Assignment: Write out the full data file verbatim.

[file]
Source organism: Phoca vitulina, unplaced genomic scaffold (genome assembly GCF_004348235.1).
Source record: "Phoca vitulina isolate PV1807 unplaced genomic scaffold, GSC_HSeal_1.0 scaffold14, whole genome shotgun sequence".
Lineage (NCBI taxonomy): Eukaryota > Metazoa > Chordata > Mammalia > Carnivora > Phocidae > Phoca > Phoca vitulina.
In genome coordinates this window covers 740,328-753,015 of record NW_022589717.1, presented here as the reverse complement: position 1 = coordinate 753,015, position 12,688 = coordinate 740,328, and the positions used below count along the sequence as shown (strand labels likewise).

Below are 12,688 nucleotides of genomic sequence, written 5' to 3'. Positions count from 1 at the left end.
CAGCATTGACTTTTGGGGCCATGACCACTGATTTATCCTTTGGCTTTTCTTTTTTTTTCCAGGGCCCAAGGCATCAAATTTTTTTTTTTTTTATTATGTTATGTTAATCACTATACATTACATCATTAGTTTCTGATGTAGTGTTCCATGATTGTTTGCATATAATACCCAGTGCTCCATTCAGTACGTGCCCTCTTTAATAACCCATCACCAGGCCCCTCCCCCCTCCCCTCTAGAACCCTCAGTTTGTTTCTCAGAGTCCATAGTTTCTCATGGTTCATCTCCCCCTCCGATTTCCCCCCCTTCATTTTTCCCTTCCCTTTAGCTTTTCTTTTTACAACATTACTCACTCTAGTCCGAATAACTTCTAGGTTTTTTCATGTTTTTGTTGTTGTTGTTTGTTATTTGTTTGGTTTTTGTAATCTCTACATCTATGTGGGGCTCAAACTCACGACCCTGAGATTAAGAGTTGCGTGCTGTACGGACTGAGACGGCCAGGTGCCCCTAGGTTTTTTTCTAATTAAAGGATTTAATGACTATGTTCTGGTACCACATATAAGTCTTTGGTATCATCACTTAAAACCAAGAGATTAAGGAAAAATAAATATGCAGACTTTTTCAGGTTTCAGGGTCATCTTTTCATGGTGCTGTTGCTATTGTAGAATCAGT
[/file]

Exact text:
Source organism: Phoca vitulina, unplaced genomic scaffold (genome assembly GCF_004348235.1).
Source record: "Phoca vitulina isolate PV1807 unplaced genomic scaffold, GSC_HSeal_1.0 scaffold14, whole genome shotgun sequence".
Lineage (NCBI taxonomy): Eukaryota > Metazoa > Chordata > Mammalia > Carnivora > Phocidae > Phoca > Phoca vitulina.
In genome coordinates this window covers 740,328-753,015 of record NW_022589717.1, presented here as the reverse complement: position 1 = coordinate 753,015, position 12,688 = coordinate 740,328, and the positions used below count along the sequence as shown (strand labels likewise).

Below are 12,688 nucleotides of genomic sequence, written 5' to 3'. Positions count from 1 at the left end.
CAGCATTGACTTTTGGGGCCATGACCACTGATTTATCCTTTGGCTTTTCTTTTTTTTTCCAGGGCCCAAGGCATCAAATTTTTTTTTTTTTTATTATGTTATGTTAATCACTATACATTACATCATTAGTTTCTGATGTAGTGTTCCATGATTGTTTGCATATAATACCCAGTGCTCCATTCAGTACGTGCCCTCTTTAATAACCCATCACCAGGCCCCTCCCCCCTCCCCTCTAGAACCCTCAGTTTGTTTCTCAGAGTCCATAGTTTCTCATGGTTCATCTCCCCCTCCGATTTCCCCCCCTTCATTTTTCCCTTCCCTTTAGCTTTTCTTTTTACAACATTACTCACTCTAGTCCGAATAACTTCTAGGTTTTTTCATGTTTTTGTTGTTGTTGTTTGTTATTTGTTTGGTTTTTGTAATCTCTACATCTATGTGGGGCTCAAACTCACGACCCTGAGATTAAGAGTTGCGTGCTGTACGGACTGAGACGGCCAGGTGCCCCTAGGTTTTTTTCTAATTAAAGGATTTAATGACTATGTTCTGGTACCACATATAAGTCTTTGGTATCATCACTTAAAACCAAGAGATTAAGGAAAAATAAATATGCAGACTTTTTCAGGTTTCAGGGTCATCTTTTCATGGTGCTGTTGCTATTGTAGAATCAGT